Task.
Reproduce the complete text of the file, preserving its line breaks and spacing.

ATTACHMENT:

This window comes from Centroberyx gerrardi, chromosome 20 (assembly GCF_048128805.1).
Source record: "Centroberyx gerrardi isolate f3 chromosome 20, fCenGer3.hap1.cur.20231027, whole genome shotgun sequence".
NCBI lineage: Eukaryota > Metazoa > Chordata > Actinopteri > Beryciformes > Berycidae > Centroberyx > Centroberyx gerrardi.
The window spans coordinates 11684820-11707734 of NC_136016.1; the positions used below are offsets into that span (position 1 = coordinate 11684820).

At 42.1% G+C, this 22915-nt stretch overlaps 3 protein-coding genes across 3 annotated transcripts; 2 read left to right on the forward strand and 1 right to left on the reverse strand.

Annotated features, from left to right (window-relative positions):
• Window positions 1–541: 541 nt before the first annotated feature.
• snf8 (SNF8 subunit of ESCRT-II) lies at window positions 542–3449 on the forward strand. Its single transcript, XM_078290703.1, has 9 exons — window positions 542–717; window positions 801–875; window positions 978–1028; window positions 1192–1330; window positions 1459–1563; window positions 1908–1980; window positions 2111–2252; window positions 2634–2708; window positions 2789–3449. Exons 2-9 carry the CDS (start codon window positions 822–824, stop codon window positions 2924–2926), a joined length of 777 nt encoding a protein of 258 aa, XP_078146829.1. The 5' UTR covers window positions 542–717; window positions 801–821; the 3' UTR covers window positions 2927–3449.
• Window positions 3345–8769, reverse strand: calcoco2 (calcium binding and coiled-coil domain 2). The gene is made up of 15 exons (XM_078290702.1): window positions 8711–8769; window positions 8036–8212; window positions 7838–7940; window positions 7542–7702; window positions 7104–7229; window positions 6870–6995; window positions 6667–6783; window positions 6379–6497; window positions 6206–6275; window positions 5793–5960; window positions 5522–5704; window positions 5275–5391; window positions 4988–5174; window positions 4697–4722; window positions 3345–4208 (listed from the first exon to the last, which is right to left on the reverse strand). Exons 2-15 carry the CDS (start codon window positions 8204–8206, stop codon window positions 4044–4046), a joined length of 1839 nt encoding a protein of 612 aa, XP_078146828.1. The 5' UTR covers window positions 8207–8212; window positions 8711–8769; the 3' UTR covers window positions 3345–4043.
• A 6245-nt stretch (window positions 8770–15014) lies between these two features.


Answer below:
This window comes from Centroberyx gerrardi, chromosome 20 (assembly GCF_048128805.1).
Source record: "Centroberyx gerrardi isolate f3 chromosome 20, fCenGer3.hap1.cur.20231027, whole genome shotgun sequence".
NCBI lineage: Eukaryota > Metazoa > Chordata > Actinopteri > Beryciformes > Berycidae > Centroberyx > Centroberyx gerrardi.
The window spans coordinates 11684820-11707734 of NC_136016.1; the positions used below are offsets into that span (position 1 = coordinate 11684820).

At 42.1% G+C, this 22915-nt stretch overlaps 3 protein-coding genes across 3 annotated transcripts; 2 read left to right on the forward strand and 1 right to left on the reverse strand.

Annotated features, from left to right (window-relative positions):
• Window positions 1–541: 541 nt before the first annotated feature.
• snf8 (SNF8 subunit of ESCRT-II) lies at window positions 542–3449 on the forward strand. Its single transcript, XM_078290703.1, has 9 exons — window positions 542–717; window positions 801–875; window positions 978–1028; window positions 1192–1330; window positions 1459–1563; window positions 1908–1980; window positions 2111–2252; window positions 2634–2708; window positions 2789–3449. Exons 2-9 carry the CDS (start codon window positions 822–824, stop codon window positions 2924–2926), a joined length of 777 nt encoding a protein of 258 aa, XP_078146829.1. The 5' UTR covers window positions 542–717; window positions 801–821; the 3' UTR covers window positions 2927–3449.
• Window positions 3345–8769, reverse strand: calcoco2 (calcium binding and coiled-coil domain 2). The gene is made up of 15 exons (XM_078290702.1): window positions 8711–8769; window positions 8036–8212; window positions 7838–7940; window positions 7542–7702; window positions 7104–7229; window positions 6870–6995; window positions 6667–6783; window positions 6379–6497; window positions 6206–6275; window positions 5793–5960; window positions 5522–5704; window positions 5275–5391; window positions 4988–5174; window positions 4697–4722; window positions 3345–4208 (listed from the first exon to the last, which is right to left on the reverse strand). Exons 2-15 carry the CDS (start codon window positions 8204–8206, stop codon window positions 4044–4046), a joined length of 1839 nt encoding a protein of 612 aa, XP_078146828.1. The 5' UTR covers window positions 8207–8212; window positions 8711–8769; the 3' UTR covers window positions 3345–4043.
• A 6245-nt stretch (window positions 8770–15014) lies between these two features.